Does your daughter have a desire to dance professionally? If so, she must study serious ballet as the best school available to her. If you offer her substandard training, the results will be substandard. As for her body maturing at age 10, not a big deal at all, if she is talented for dance and her teachers want to train her. It is very unusual for a school to turn talented, paying students away. Seems, very odd. Now, if you told me she was on scholarship then the discussion would be quite different.
  16. balletmom225

    Daughter -- Puberty/Ballet

    Thanks, Amie. I think this is true, what you said about puberty, but my daughter has already grown quite a bit, her breasts are bigger than her older sister's. I think she's around a C cup and still growing. I think it's difficult for my daughter, too, as she looks noticeably different, and the dress code for her age looks so unflattering on her chest and hips. I've asked and there's no wiggle room to switch to a leotard with a shelf for some extra coverage. She is talented, and I think would do well in other styles, maybe with an older grade so she feels a bit more comfortable in ho
  17. threegirlpileup

    Daughter -- Puberty/Ballet

    Well...in a recent article Lovette talked about deciding to leave ballet as a performer because it was too much pressure to keep her weight at 95 lbs--she'd gotten up to a "heavy" 100 lbs. during the pandemic. So I don't know that I'd use her as an example of a ballerina with an outlier body type.
  18. threegirlpileup

    Daughter -- Puberty/Ballet

    I have a similar reaction to Amie....I worry about a child being told at 10 that she shouldn't study ballet seriously because of her body type, and what kind of messages that means she will be given by her teachers. My daughter went from being a skinny and super bendy kid to a very curvy teenager. She continued to study ballet but also modern and other dance styles. She never really aspired to be a professional ballerina, but loves ballet and the serious study of it. I am so thankful that she was at a studio where she was judged by her technique and artistry and not by her measurements
  19. Amie

    Daughter -- Puberty/Ballet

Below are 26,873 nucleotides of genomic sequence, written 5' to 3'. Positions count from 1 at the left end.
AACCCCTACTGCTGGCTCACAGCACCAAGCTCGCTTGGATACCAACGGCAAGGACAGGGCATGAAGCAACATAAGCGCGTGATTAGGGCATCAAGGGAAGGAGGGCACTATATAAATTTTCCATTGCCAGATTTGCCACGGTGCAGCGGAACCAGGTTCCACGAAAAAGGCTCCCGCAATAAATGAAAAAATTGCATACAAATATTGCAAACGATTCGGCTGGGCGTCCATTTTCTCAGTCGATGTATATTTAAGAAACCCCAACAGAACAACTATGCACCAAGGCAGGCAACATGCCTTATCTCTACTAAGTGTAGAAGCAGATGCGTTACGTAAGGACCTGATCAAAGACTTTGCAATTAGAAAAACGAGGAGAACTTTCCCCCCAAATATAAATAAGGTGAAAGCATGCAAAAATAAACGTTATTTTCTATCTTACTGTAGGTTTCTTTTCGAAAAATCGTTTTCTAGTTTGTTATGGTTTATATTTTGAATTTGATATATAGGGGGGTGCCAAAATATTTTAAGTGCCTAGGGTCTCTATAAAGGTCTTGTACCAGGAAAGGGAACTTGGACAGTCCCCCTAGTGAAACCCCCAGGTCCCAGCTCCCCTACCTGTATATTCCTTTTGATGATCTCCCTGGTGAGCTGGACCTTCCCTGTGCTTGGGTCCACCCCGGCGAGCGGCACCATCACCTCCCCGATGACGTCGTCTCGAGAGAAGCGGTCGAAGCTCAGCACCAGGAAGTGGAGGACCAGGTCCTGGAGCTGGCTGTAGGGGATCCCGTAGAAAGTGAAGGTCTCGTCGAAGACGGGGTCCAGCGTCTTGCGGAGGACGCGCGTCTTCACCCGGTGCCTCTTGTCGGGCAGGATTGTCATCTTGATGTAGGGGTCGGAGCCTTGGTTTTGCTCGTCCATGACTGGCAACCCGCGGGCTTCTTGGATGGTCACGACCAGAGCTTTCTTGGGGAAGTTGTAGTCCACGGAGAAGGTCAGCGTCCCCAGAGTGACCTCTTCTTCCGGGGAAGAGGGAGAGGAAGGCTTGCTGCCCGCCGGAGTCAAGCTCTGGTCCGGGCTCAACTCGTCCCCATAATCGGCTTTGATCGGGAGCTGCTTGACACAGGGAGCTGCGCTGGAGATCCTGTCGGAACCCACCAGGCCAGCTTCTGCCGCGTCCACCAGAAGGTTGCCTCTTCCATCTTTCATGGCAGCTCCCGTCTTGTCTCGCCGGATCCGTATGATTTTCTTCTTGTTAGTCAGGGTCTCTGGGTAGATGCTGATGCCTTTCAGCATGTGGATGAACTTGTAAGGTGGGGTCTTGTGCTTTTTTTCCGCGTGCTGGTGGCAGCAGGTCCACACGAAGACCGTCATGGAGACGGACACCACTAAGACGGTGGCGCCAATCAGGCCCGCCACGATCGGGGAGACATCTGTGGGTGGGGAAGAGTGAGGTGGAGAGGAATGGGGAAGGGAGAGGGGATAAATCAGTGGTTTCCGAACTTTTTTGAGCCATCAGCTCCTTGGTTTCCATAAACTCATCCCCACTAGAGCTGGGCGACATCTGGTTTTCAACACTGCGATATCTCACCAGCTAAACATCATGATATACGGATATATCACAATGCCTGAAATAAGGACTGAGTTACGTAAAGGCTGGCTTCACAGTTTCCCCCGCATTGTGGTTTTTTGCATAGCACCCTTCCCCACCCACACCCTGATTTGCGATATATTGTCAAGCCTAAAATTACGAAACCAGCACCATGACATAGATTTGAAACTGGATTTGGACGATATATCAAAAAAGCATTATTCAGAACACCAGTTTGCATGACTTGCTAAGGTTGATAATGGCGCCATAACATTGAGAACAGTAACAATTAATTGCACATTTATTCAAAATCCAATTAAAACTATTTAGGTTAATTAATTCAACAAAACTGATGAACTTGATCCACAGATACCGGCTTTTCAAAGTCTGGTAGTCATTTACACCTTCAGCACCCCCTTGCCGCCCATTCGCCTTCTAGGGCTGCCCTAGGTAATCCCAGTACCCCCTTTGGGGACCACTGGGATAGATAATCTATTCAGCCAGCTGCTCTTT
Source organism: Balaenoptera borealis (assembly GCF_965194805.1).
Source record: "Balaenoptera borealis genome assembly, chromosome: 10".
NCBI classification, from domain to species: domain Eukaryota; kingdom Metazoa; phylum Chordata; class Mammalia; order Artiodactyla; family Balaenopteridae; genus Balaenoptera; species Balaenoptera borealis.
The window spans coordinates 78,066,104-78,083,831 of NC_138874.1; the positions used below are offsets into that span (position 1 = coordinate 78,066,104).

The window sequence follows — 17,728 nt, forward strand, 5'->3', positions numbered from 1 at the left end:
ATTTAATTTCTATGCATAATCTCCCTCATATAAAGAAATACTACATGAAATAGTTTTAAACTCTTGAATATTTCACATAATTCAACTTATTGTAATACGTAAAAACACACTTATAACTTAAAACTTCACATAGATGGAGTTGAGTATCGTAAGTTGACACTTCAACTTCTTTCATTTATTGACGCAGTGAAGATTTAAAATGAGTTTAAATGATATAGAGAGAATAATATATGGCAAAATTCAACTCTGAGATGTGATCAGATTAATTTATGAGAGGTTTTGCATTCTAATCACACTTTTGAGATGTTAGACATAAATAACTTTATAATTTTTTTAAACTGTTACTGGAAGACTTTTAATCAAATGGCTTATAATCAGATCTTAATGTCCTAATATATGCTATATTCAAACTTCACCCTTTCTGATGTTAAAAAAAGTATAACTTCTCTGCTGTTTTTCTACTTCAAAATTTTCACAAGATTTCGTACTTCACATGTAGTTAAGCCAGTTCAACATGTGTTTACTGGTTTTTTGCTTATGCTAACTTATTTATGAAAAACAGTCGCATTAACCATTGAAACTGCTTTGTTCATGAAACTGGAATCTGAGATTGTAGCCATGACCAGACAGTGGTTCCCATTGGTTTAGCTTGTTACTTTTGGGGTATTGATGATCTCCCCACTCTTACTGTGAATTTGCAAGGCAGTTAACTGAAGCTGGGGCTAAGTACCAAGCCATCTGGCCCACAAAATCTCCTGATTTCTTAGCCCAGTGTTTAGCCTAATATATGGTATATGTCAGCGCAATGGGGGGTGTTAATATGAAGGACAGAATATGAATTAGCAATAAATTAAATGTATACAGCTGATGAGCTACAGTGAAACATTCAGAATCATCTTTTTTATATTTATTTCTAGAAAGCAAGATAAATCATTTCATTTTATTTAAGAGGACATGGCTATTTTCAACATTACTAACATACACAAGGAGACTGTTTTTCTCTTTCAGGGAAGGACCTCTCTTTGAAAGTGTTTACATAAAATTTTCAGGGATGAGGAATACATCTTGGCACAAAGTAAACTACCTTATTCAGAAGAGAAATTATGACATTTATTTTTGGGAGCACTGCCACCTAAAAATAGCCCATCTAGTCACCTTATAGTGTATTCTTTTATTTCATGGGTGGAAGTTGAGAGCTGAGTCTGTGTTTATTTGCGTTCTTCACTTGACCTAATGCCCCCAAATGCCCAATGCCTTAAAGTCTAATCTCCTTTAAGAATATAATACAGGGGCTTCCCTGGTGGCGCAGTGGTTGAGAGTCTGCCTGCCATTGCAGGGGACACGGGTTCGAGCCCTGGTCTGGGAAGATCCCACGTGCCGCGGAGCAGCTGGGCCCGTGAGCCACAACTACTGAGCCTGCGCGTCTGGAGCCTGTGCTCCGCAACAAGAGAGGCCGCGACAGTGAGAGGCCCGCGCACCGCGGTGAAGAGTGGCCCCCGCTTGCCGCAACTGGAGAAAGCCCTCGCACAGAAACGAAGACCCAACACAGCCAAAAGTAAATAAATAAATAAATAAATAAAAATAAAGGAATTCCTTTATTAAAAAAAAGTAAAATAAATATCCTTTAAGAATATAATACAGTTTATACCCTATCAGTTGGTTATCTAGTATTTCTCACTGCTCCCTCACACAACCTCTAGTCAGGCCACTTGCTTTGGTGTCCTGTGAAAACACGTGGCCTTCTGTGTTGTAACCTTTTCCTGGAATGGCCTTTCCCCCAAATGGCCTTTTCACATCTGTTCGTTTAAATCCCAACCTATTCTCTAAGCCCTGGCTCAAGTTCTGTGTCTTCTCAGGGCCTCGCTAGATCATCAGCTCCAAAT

First, I think it is too early to really tell. Some girls go through puberty earlier than others, but that doesn't necessarily mean that she will end up curvier than the other girls once they too start blossoming. Also, I think the teachers' opinions are a bit old fashioned. Yes, there are still some companies that prefer a thin, straight body type, but there are others that are not so strict. Admittedly, it is/will be more challenging for curvier dancers, but it is not at all impossible. Another thought, if she decides to lean more toward another dance style (modern, contemporary, jazzl,
  20. Last week
  21. Hi everyone,My 10-year-old has hit puberty pretty early -- she developed a lot throughout last year and this year and is much more physically mature than any of her classmates. She's still very, very slim, she just looks closer to 14 when she is only 10. She has danced at a serious ballet school since she was young and has shown a lot of promise, but her teachers met with me recently to tell me they think she should stop with the serious ballet program, considering her already curvier body type will not work in the ballet world. I think this is the right choice, considering it seems to be diff
  22. Review of Indiana University: Note: We could not get in on a campus tour. (They were full.) We walked around both day and night and felt really safe. We read all the signs and looked at our google maps for help. 1. Overall impression of campus: huge, beautiful, gorgeous buildings, really, really welcoming students and faculty. 2. Fantastic college town!! Loved it! Stayed at Graduate Bloomington which is only three blocks to campus. We found lots of good restaurants and charming shops etc. We were able to easily eat affordably and walk everywhere. We never used our car once we go
  23. Ooo, did you review her/your IU visit here? I enjoyed reading your recent review of another college visit. It’s so helpful to hear of others’ experiences. Thanks in advance for any info you can share.
  24. My d still wants to attend I.U. especially after our tour last week. We are appealing the financial aid decision to see if we can get it within our range!
  25. Earlier
  26. Impressions of Oklahoma U.: Excellent tour guides and fun tour Beautiful campus, we loved the Cherokee Gothic architecture Dorms were good Overall impression of O.U. good Campus Corner is ok (shops and restaurants across from school that students use.) 3 headshops in one block seems excessive!! We could not get a hotel room or b-n-b close to campus. We liked the dance dept. and saw the Festival Ballet Theatre spring show. We liked some of the choreography. Costumes and staging were good. Some of the dancers were excellent. Major drawback: N
  27. InTheWings, thanks you for the kind words...